These are only indications of a large body of indigenous knowledge.. relay cropping or multistorey cropping – any of these approaches may be tested for different situations. land degradation and maintain the regenerative capacity of the farmlands. storage facilities. have limited availability in the upland areas for a number of reasons. wood has been the major source of domestic energy for cooking and heating. At present inadequate support services. Traditionally.07 m3. Instead it is profitably used as consumptive market for upland products and for easy access to food grains. credit availability. 1992). mixed farming. Some balancing act has to be made between the cultivation of traditional food crops and cash crops farming. facing the farmers. Such option will have to be more responsive to traditional knowledge. Per capita energy consumption in rural areas was 68 percent higher than in urban areas. in the sense that the particular cash crops can be grown in particular available climate only. and second the comparative advantage of marketing in the sense that products do not face competition from farming in the plains. may help find a variety of cash crops and the sustainable ways for their management.93 million KJ for the plains. MONOCULTURE AND ENVIRONMENTAL CONCERNS Efforts on developing local resource-based cash crops will help break monoculture of few introduced crops and save land and environment from degradation. Many of these local biological resources may not require chemical pesticides for plant protection. extension services and the local farming communities so as to identify needs and evaluate the impacts. practices and local resource base (Partap and Jodha. thus to give them best returns for their small modest-scale produce. marketing and transportation infrastructure. specially in the remote upland areas where food selfsufficiency may be more important than food security. Harnessing sea-buckthorn and other medicinal plants in the marginal upland areas of China serves as the best example of the future approach (Rongsen. SCOPE FOR ALTERNATE AND SUSTAINABLE ENERGY SUPPLY There is hardly any industry in the upland regions of Pakistan. which are compatible. inputs.benefits to the upland farming communities. Nevertheless.07 million KJ for hill population as against 2. skills and bio-resources available locally. There are examples to show that promising genetic materials and local know-how may be available in the upland areas to improve cash crops for local suitability. The other sources are agricultural waste. R&D and institutional support is necessary for enhancing pool of cash crops suited to specific niches. There is a pressing urgency for greater coordination between agricultural research institutions. Per capita domestic energy consumption is estimated to be 15. In doing so. and information dissemination render it a haphazard and ineffective process of transformation. for better and sustainable crop management. the total fuel wood . i. which however. 1992). They use Crataegus as rootstock by first grafting Sorbus on it and then later grafting apple on Sorbus. finds lack of initiative on the part of research and development (R&D) institutions for exploring and using this local knowledge (Partap. people have gained experience in using incompatible species as rootstock of apple so as to cope with soil borne diseases. The study showed that per capita fuel wood and wood waste consumption is about 0. post harvest operations and marketing with advantage. 1993). farmers have two-fold benefits. first agro-ecological. The existing means of communication are primitive and energy requirement is much larger than in the plains because of cold climate.145 - . This can be achieved by actively involving the research institutes and extension agencies in understanding the types of constraints and needs. which if fully harnessed. This would help stop or reverse the process of environmental pollution. PROSPECTS FOR FUTURE The positive factor for promoting cash crop farming in upland areas is that small farmers in the uplands have several constraints to enhance their yield and production beyond a particular limit. used for cash cropping. successful and failed experiences of cash crops farming have shown that building strong infrastructure. One. Intercropping. through much trial and error. however. Thus.e. In Swat valley of Pakistan. biomass and animal dung.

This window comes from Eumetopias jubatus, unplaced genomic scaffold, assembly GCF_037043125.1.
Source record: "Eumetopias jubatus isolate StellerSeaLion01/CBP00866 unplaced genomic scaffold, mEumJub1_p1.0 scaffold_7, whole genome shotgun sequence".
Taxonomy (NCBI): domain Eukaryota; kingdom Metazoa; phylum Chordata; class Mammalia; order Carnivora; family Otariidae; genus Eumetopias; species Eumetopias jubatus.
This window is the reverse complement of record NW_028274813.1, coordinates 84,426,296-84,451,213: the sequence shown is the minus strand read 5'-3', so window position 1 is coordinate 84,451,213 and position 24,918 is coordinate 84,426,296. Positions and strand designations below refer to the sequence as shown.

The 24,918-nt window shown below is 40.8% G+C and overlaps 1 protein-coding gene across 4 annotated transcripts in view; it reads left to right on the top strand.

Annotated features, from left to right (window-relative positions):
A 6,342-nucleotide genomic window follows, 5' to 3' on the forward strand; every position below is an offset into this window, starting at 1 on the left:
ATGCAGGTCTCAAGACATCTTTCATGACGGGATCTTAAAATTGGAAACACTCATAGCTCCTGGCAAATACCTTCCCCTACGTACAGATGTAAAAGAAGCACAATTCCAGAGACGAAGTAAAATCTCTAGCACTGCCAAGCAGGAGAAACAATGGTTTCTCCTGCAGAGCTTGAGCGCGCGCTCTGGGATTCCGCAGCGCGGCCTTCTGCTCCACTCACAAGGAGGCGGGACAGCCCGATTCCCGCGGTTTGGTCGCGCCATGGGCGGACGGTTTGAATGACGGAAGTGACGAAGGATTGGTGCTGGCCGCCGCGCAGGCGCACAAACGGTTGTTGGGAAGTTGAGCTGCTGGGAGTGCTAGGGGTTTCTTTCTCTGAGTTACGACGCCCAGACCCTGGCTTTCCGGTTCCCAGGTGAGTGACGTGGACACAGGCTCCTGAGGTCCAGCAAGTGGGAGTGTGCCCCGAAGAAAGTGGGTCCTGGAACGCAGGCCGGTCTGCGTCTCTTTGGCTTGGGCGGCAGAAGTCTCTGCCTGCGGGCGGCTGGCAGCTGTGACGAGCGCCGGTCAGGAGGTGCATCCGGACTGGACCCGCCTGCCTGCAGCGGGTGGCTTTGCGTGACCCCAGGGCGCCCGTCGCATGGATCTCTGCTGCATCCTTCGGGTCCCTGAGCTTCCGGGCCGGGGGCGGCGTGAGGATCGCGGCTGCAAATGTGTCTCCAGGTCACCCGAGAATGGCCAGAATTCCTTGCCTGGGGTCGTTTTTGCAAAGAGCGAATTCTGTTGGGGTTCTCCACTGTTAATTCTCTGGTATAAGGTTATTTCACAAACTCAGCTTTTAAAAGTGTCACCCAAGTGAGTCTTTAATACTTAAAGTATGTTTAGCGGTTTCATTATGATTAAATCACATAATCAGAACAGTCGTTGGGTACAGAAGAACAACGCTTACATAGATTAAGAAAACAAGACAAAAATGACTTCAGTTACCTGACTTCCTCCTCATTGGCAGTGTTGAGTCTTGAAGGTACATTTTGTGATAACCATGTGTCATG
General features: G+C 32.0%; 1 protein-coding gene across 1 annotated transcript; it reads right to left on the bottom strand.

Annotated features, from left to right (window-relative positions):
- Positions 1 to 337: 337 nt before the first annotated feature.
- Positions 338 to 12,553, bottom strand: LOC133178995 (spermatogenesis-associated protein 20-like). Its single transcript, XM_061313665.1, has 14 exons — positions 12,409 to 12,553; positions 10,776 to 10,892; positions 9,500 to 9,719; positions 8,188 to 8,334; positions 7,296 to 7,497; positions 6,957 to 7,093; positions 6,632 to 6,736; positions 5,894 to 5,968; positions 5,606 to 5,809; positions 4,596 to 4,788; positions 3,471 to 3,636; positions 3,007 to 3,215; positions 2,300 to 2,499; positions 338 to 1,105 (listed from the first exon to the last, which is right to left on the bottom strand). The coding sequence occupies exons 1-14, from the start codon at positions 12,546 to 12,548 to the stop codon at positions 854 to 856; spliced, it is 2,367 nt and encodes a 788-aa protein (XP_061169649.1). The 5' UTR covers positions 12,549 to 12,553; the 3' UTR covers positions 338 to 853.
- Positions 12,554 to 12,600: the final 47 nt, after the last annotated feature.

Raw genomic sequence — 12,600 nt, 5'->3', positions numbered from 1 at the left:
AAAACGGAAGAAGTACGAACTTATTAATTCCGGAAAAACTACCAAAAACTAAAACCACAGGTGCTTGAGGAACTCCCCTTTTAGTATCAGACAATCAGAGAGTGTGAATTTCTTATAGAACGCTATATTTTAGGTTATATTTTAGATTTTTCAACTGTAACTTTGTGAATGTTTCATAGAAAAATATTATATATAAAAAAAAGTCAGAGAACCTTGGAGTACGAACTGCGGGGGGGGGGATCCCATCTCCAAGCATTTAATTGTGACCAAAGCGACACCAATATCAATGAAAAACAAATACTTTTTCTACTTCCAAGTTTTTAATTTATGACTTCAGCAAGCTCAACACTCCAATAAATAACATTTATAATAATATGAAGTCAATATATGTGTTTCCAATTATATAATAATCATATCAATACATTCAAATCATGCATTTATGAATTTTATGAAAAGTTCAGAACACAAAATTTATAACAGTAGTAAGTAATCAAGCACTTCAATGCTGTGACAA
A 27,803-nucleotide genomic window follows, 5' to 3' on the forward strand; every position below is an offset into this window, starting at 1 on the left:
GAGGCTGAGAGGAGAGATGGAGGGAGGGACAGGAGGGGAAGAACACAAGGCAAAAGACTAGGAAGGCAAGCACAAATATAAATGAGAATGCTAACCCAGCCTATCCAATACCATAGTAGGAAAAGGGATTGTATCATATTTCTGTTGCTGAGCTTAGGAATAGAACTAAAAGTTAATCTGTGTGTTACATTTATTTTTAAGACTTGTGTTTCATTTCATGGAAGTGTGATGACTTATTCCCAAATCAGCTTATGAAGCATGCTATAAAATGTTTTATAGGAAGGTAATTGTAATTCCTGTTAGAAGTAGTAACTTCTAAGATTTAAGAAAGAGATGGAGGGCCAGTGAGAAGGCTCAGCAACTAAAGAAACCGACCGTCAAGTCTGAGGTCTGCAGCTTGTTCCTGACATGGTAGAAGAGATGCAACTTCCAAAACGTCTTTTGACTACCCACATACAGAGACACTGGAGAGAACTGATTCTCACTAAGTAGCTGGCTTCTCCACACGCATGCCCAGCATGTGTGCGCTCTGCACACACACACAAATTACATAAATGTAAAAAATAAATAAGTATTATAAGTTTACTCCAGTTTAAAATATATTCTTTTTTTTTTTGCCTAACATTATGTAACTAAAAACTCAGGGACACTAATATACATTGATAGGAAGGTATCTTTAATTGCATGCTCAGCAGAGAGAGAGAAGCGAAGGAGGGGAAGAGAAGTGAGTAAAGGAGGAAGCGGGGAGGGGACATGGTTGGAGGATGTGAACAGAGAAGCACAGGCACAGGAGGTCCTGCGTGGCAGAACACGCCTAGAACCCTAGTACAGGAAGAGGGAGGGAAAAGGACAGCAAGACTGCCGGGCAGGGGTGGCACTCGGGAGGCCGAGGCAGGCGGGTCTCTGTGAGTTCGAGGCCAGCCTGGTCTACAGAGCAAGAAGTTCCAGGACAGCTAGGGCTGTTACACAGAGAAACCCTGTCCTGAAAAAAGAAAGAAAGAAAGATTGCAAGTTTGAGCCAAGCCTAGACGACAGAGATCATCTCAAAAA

energy consumption for 0.8 million population in Northern areas is 560,000 m3 per annum, which is well within the productive potential of existing forests. All forests are not accessible; therefore, forests would continue to be heavily burdened with cutting of trees. The results of study in Ziarat have shown that almost all households use fuel wood in variable quantities to meet their needs for domestic cooking and heating (Table 4). About 83 percent of the surveyed households were using fuel wood and kerosene; 7 percent, only fuel wood; 5 percent, fuel wood and LPG; 4 percent, fuel wood, kerosene and LPG; and 1 percent, LPG only. The average fuel wood consumption per household was 1.75 kg/day. Table 4. Timber Obtained from Various Forests Region Volume (long form) Hazara Malakand AJK Northern Areas Muree Hills Tribal Areas Total 10.807 9.065 6.389 4.170 0.687 7.000 38.118 RECOMMENDATIONS The cultivated land has increased manifold. The area under orchards, vegetables and fodder crops has also been increased. For biodiversity conservation, a two-phase approach should be adopted. Collection of seeds or plants be made for ex situ conservation in national bank. Similarly, efforts also be made for in situ conservation, which can lead to biodiversity utilization of native flora. There is a need for establishing more control over the use of natural resources in each ecological zone. Sporadic efforts are being made for genetic resource collection and preservation of native flora by different departments, which need to be properly coordinated and documented. To effectively check the advancing land degradation and biodiversity losses, bold structural changes in the socioeconomic and political systems are required. If the situation has to be saved there is need for bold initiatives, otherwise uplands will face possibilities of mass migration. REFERENCES Azad, K. C., R. Swarup and B. K. Sikka, 1988. Horticulture Development in Hill Areas, Mittal Publications, New Delhi, India. Azad, K. C. and R. L. Verma, 1994. Horticultural Forestry: Solution to Many Ills of the Hills, Minerva Book House, Shimla, India. Martin, G. J., 1995. Ethnobotany: A people and Plant Conservation Manual, Chapman and Hall, UK. Partap, T. and N. S. Jodha, 1992. “Indigenous Knowledge and Traditional Resource Management Practices of the Upland Farmers”, Upland Farming Systems Commissioned Report, International Center for Integrated Mountain Development (ICIMOD), Kathmandu, Nepal (mimeo). Partap, T., 1993. “Genetic Resources Issues and Horticultural Development in the HKH Region”, in S. S. Teaotia (ed.), Horticulture Development in the HKH Region, Oxford and IBH Co., New Delhi, India. Rongsen, Lu, 1992. Seabuckthorn: A Multipurpose Plant Species for Fragile Uplands, ICIMOD Occasional Paper No. 20, ICIMOD, Kathmandu, Nepal.